Eesti kunstnik – maalid . graafika . performance

Solo exhibition. The Transition: Performance 1987 and an Overview of the Oeuvre at the Adamson-Eric Museum

Siim-Tanel Annus’s (1960) exhibition The Transition juxtaposes two fields of activity – performance and pictorial art – and demonstrates the connections between them. Thus, the word “transition” becomes a keyword that leads viewers from the artist’s youthful undertakings to his current work. This is symbolised by a photo of a performance from 1987 that connects the two exhibition halls, in which Annus forms a circle of fire around himself, which the visitors walk through.

The first part of the exhibition introduces the artist’s performance Transitions (also named after the venue at Mooni St 46a), which took place in his garden. Extensive preparations were made for the performance that took place on 5 December in 1987: Finnish TV had obtained an official permit from Moscow to film the performance. In the course of the performance, Annus conducted a fire ritual, while wearing a white robe and a crown. The culmination of the performance was passing through a fiery gate on a wheeled platform while blindfolded. However, at the end of the performance, the audience was surprised by the police, who took the artist and the TV crew to the station for interrogation. Thus, the artist’s initial rather universal plans became intertwined with political reality and gained momentum from subsequent events, including Estonia regaining its independence, and granted Annus the title of “prophet” in retrospect. The ambivalence of Annus’s images established fertile ground for vastly differing interpretations of his works, including those related to current events. The artist himself has seamlessly embraced some of these interpretations, saying that he had already demolished his wall two years before the fall of the Berlin Wall.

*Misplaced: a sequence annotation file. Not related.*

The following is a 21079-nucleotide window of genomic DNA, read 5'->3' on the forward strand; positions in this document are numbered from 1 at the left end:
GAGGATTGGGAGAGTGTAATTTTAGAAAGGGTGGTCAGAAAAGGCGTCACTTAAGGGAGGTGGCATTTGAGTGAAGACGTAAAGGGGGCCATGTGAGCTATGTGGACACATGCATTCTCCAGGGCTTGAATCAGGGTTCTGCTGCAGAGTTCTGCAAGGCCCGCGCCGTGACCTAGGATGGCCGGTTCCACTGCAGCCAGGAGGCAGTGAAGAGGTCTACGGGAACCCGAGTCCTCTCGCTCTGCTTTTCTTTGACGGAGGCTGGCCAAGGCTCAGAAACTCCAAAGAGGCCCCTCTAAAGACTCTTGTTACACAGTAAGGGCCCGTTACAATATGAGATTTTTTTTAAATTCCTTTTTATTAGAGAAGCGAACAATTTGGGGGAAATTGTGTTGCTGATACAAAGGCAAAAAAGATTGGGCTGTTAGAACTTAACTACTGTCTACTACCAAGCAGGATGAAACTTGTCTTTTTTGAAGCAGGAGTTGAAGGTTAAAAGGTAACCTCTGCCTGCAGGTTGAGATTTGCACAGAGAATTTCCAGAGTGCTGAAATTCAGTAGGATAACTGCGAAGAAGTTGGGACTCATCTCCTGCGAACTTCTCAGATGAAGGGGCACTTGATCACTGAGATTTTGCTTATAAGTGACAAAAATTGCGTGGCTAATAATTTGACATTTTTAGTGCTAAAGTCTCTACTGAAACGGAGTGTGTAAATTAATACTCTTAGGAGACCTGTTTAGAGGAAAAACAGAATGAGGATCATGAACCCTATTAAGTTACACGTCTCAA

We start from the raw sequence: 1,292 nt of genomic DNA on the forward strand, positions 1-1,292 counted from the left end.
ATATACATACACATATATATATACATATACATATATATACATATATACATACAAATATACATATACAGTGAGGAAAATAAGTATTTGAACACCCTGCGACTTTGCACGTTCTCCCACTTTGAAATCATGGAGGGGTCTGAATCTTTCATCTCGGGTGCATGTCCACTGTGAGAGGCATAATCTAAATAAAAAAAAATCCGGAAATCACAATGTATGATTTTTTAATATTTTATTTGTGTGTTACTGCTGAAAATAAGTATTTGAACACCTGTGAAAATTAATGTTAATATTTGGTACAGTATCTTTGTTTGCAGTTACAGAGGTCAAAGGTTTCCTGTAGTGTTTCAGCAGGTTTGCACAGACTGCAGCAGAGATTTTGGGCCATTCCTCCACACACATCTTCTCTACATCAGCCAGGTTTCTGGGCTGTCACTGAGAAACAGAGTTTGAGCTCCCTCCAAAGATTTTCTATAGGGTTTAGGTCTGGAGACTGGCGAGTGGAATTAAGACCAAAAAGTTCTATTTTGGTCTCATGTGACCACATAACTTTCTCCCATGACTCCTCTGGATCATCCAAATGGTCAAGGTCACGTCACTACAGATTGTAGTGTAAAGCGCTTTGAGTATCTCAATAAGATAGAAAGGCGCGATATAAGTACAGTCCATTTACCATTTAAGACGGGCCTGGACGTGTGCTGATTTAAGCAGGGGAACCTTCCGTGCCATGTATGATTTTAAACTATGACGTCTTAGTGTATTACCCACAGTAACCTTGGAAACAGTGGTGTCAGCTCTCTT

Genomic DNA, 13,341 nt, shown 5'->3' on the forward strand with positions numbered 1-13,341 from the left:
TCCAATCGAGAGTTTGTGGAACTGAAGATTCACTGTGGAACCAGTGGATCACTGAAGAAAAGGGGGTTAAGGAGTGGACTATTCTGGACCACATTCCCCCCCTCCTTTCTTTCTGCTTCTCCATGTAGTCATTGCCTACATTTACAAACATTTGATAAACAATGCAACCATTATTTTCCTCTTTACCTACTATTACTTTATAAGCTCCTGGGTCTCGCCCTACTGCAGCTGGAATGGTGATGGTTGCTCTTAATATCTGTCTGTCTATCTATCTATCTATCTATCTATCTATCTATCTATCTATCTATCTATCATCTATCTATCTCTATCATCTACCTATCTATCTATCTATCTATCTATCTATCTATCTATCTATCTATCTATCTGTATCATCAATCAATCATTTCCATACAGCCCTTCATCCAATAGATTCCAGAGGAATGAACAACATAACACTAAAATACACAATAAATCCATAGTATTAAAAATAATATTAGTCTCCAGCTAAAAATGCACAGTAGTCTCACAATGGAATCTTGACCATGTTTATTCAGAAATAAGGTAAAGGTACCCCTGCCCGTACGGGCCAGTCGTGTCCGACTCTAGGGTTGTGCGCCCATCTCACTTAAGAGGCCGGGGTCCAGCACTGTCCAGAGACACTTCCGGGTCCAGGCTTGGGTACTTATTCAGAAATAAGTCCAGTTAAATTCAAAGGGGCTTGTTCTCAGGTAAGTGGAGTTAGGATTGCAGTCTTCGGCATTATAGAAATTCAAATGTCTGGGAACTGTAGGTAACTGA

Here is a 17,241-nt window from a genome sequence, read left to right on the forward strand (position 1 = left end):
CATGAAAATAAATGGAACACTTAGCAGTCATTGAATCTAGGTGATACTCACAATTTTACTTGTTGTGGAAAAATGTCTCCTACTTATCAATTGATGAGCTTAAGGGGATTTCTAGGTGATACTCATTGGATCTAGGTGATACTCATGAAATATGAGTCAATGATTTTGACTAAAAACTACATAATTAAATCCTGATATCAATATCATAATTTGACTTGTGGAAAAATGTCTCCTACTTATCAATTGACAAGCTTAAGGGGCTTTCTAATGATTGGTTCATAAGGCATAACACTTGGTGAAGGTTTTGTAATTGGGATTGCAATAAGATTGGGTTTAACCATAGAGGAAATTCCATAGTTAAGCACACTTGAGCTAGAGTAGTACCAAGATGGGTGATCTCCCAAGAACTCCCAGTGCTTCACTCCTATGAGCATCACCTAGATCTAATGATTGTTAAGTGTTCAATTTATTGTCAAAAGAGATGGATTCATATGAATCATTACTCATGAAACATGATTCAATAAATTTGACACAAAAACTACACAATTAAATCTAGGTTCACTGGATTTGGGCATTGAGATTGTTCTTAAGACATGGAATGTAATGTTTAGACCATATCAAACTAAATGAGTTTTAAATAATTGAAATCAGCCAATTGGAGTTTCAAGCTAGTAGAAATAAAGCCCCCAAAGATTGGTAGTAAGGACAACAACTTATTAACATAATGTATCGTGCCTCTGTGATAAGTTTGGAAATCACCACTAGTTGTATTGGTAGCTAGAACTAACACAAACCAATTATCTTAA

The exhibition includes traces of performances recorded in various media: the art historian Evi Pihlak’s eyewitness observations and media reports, Katariina Laht’s documentary film and Ariel Lagle’s sound design.
In the exhibition, a dialogue is established between Annus’s performance and pictorial art, from the late 1970s to the present day. In a sense, Siim-Tanel Annus has been creating one total work of art throughout his life, in which visionary and geometric graphic pictures, which he created while still a teenager, are organically intertwined with mystical garden rituals and current large-scale paintings. The connection between them can be seen as a striving for “another brighter world”, as Evi Pihlak has pointed out. This ideal world is characterised by minimalist transparency – a tabula rasa – into which viewers can project themselves. The artist has not strictly defined the symbols that develop; rather, they take shape in our imaginations. Therefore, the nature of Annus’s work is therapeutic “state-of-mind art”, which, without forcing itself on viewers, enables them to transcend their daily experiences.

Curator: Liis Kibuspuu, exhibition design: Sylvia-Johanna Annus, graphic design: Külli Kaats, music: Ariel Lagle, audio and video technician: Mati Schönberg, exhibition team: Kaarel Eelma, Uve Untera, Laura Tahk, educational programme: Annika Teras  

Adamson-Eric Museum

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